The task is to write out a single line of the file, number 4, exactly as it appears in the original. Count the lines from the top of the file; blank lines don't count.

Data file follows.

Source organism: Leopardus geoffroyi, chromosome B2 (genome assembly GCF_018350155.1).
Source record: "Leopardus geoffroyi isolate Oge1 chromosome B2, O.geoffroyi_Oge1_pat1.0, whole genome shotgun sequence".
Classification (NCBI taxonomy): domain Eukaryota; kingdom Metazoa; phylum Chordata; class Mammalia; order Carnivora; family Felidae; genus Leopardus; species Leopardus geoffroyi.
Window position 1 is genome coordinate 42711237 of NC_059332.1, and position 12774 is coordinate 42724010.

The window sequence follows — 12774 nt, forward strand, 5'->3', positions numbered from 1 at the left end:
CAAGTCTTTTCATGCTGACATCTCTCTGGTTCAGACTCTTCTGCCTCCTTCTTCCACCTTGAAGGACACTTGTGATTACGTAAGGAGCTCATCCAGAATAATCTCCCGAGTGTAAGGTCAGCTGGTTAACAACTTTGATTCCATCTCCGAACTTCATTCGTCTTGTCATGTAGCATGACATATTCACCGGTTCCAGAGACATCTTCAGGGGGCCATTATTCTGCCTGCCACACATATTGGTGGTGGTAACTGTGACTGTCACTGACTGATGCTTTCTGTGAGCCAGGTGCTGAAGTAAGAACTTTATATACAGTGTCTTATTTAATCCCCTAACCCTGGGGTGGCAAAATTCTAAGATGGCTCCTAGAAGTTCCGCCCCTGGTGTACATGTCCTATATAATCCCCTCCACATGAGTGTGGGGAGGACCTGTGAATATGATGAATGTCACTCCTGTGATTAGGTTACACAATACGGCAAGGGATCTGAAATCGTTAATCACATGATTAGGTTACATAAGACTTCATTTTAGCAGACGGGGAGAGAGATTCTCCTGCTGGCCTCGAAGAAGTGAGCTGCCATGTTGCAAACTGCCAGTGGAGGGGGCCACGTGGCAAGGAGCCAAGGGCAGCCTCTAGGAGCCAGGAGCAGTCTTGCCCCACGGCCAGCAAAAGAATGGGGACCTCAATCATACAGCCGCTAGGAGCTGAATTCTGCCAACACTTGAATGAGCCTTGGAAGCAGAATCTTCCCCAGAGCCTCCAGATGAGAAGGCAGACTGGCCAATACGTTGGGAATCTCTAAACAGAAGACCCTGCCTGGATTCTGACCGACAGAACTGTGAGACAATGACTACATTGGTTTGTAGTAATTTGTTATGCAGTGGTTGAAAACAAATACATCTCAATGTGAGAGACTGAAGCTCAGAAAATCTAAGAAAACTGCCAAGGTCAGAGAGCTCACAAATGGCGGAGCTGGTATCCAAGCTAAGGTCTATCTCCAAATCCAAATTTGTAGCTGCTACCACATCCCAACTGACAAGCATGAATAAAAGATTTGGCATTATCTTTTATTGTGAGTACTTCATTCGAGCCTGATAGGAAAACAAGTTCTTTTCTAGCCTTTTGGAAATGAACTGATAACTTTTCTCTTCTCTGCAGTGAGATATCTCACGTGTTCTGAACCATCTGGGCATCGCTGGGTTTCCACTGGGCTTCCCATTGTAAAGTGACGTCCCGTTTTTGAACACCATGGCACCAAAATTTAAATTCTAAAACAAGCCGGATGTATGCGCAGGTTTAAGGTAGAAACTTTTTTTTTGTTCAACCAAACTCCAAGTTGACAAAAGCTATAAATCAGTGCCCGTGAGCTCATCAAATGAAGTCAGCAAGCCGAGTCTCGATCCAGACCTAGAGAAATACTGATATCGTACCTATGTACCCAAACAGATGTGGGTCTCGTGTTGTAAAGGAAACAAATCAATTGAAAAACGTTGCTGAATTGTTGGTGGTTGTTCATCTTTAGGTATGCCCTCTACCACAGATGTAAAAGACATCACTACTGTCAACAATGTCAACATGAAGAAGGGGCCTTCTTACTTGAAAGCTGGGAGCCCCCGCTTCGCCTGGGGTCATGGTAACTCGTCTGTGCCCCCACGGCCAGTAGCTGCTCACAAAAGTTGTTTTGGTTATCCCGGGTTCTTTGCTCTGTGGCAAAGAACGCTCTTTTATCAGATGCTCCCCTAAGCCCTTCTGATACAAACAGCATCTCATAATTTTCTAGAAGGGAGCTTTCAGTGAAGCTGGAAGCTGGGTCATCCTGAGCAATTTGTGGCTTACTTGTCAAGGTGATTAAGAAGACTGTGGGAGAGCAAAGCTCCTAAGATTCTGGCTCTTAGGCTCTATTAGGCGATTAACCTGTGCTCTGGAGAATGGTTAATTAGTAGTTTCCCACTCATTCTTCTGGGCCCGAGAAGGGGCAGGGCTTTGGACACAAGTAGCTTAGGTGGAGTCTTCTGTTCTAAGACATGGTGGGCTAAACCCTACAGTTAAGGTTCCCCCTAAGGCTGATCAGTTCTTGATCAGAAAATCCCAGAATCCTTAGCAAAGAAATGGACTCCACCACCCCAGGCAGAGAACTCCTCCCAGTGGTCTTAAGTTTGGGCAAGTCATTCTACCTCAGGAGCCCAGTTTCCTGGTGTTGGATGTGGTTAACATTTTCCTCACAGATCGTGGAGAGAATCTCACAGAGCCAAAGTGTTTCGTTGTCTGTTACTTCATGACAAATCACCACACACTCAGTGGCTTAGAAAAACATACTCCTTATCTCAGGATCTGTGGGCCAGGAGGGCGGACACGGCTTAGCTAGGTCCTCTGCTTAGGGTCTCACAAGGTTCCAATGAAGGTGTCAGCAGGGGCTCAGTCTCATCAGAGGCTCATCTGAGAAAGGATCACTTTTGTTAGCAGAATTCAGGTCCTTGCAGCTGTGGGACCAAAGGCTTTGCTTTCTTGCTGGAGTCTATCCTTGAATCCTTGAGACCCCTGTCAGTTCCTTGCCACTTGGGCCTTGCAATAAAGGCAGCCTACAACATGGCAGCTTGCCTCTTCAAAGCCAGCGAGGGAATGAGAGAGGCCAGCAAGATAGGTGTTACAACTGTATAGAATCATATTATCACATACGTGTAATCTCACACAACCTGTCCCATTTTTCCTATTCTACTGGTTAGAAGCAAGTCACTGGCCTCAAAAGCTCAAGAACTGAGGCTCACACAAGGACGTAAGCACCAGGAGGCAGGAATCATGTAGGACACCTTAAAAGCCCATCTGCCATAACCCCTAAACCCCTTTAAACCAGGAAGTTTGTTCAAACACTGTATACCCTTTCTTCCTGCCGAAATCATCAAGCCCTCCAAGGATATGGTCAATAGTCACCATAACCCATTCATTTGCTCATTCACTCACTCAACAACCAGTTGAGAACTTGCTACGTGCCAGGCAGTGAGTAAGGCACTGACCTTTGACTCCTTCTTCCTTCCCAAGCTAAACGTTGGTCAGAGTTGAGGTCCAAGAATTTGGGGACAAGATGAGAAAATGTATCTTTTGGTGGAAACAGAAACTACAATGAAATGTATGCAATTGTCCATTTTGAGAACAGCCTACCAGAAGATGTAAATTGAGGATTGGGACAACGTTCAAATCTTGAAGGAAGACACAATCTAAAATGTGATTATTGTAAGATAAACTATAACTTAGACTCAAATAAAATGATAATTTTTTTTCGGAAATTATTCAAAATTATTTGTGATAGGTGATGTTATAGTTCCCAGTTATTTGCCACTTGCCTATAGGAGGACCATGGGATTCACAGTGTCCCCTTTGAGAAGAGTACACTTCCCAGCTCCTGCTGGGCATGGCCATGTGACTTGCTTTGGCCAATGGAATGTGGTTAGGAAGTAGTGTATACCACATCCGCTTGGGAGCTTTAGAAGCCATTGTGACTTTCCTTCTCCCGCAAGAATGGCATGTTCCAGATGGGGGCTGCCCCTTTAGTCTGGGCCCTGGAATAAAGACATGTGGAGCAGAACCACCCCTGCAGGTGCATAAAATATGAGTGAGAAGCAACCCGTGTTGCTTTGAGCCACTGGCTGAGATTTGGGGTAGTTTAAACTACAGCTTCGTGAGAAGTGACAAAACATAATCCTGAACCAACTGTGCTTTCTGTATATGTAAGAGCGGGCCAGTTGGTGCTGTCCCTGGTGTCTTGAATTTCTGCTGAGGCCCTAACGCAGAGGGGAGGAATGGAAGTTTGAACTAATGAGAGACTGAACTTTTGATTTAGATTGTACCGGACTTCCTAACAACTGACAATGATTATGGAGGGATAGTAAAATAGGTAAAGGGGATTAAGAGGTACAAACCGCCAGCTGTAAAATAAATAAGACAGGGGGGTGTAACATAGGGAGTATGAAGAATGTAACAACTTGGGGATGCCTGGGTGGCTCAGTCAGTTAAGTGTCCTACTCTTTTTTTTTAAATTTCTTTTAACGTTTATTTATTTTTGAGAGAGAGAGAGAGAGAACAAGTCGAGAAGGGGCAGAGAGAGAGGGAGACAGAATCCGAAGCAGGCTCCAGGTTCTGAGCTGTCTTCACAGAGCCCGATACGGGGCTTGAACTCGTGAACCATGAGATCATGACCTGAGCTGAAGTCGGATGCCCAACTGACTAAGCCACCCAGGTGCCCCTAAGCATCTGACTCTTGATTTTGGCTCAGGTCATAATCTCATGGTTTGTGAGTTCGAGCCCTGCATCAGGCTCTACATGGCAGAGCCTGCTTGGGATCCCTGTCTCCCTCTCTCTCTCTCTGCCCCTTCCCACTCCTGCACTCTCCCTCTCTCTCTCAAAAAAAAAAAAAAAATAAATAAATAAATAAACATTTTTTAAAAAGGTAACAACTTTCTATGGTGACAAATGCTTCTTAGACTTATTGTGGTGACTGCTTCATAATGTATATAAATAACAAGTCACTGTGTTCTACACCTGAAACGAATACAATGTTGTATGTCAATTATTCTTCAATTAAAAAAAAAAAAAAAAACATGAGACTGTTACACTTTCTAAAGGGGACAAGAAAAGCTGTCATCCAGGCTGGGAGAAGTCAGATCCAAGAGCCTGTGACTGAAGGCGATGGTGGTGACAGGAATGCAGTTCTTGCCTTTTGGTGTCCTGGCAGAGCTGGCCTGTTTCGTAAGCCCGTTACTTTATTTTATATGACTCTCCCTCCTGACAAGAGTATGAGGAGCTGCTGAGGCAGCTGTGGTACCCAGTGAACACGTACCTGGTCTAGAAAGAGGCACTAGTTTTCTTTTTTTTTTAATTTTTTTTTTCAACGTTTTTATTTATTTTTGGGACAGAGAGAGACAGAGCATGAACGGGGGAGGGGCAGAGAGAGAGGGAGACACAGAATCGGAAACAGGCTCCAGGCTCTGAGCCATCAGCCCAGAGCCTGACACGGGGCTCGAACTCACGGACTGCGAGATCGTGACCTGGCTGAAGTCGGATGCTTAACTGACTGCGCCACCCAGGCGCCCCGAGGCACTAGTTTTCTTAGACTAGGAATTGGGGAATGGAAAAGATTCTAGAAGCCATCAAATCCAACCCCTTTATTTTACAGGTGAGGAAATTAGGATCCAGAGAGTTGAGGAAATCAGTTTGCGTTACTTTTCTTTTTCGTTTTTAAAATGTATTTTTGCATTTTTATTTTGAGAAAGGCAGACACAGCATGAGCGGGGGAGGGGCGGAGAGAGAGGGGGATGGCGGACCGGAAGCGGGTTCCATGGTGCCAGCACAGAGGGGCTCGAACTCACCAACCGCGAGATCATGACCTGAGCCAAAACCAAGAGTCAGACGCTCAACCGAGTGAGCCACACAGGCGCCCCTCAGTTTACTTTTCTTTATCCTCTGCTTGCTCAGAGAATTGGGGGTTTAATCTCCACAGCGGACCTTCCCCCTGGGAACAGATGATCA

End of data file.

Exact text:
Window position 1 is genome coordinate 42711237 of NC_059332.1, and position 12774 is coordinate 42724010.